When visiting Madrid it is important to adapt to the basic local habits and rules. Here come some tips for an easier stay.
Madrid’s people tend to be nice and open; they are used to deal with tourists, so you will probably have no problems when asking for directions or help if you use the right manners. When requesting something to an unknown person (someone in the street, a policeman or a taxi driver) , no matter how much in a hurry you are, always greet first by saying "buenos días/buenas noches" (good morning/evening) and use polite phrases such as "por favor" (please), "gracias" (thank you) and "que tenga un buen día" (have a good day).
Even though many people here speak English this is not the generality and in any case it is always better to approach in the local language, so try to learn the courtesy phrases in Spanish. If you are being introduced to someone, a handshake will always be fine. When there is a certain confidence and informality two women or a man and a woman will kiss each other twice, one kiss per cheek.
When strolling around Madrid it is advisable to have some change in Euros to make sure you can move in case you don’t find an open exchange (they are closed on Sundays and holidays and they are not easy to find at certain districts). Shops usually operate between 9:00 and 20:30 with a break at midday and public offices normally work from 9:00 to 15:00.
As per places of interest and attractions (such as museums or national monuments) many of them close on Mondays and some of them also close on Sundays afternoons. Therefore, it is advisable to check the timetables of the places you are planning to visit. During holidays there is a great movement of people and special activities are organized, but public places and cultural attractions tend to close earlier. Public transport from one city to the other (planes, rails or buses) tend to be over demanded, so if you are planning to travel in a holiday (or during the summer high season) try to book your trip in advance.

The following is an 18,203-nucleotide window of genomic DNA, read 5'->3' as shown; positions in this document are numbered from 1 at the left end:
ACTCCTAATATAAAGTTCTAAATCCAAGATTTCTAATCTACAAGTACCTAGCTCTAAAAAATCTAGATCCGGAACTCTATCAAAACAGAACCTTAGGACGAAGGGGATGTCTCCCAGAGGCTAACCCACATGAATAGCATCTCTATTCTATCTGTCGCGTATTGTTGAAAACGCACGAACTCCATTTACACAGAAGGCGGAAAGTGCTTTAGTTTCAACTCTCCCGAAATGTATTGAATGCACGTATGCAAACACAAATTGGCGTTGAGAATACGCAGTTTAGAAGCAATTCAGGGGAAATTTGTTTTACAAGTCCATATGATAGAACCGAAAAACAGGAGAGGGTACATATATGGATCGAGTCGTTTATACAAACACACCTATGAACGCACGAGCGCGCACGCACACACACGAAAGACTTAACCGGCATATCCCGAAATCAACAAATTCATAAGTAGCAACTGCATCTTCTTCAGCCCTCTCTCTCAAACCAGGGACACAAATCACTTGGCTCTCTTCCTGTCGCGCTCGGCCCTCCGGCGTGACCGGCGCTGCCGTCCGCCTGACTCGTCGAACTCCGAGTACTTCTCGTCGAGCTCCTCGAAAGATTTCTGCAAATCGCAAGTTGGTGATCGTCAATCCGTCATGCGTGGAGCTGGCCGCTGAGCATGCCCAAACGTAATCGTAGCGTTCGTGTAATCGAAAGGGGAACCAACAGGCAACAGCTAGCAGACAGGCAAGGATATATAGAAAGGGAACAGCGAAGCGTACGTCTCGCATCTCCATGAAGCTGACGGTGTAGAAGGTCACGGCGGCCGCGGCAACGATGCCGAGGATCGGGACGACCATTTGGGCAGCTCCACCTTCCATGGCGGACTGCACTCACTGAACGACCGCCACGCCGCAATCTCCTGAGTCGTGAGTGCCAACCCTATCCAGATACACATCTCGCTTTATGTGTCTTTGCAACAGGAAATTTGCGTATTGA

Tipping in Madrid is not mandatory, but there is a habit of tipping waiters (that will be happy with around 5% of the total bill), the hotel’s bellboy (1 Euro per bag) and taxi drivers (they do not actually get tips but rounding up to the next Euro is expected).
As general details it is important to keep in mind that Spain’s electricity has a power of 220 V, so if your electronic devices are 110 V you should use an adapter. It could also be good to bring adapters for plugs, since in Spain the most common ones are the two cylindrical leg ones. In Madrid you can safely drink water from the tap, since this is pure and properly treated.
In case you have an emergency in Madrid, dial the 112. If you need to contact the police for any other reason you will find three forces that patrol the streets, the Local police, the National police or the Guardia Civil (usually seen in roads but not commonly in big cities). If you need medical assistance check the coverage centres of your insurance. In case of emergency, go to the nearest medical centre, there you will be assisted and then charged to your insurance.
For more tips of Madrid or tourism in Spain, contact us and we will gladly send you further material about any subject of your interest. We will e-mail this information at no cost within 72 hours and it will be specific to your requirements.
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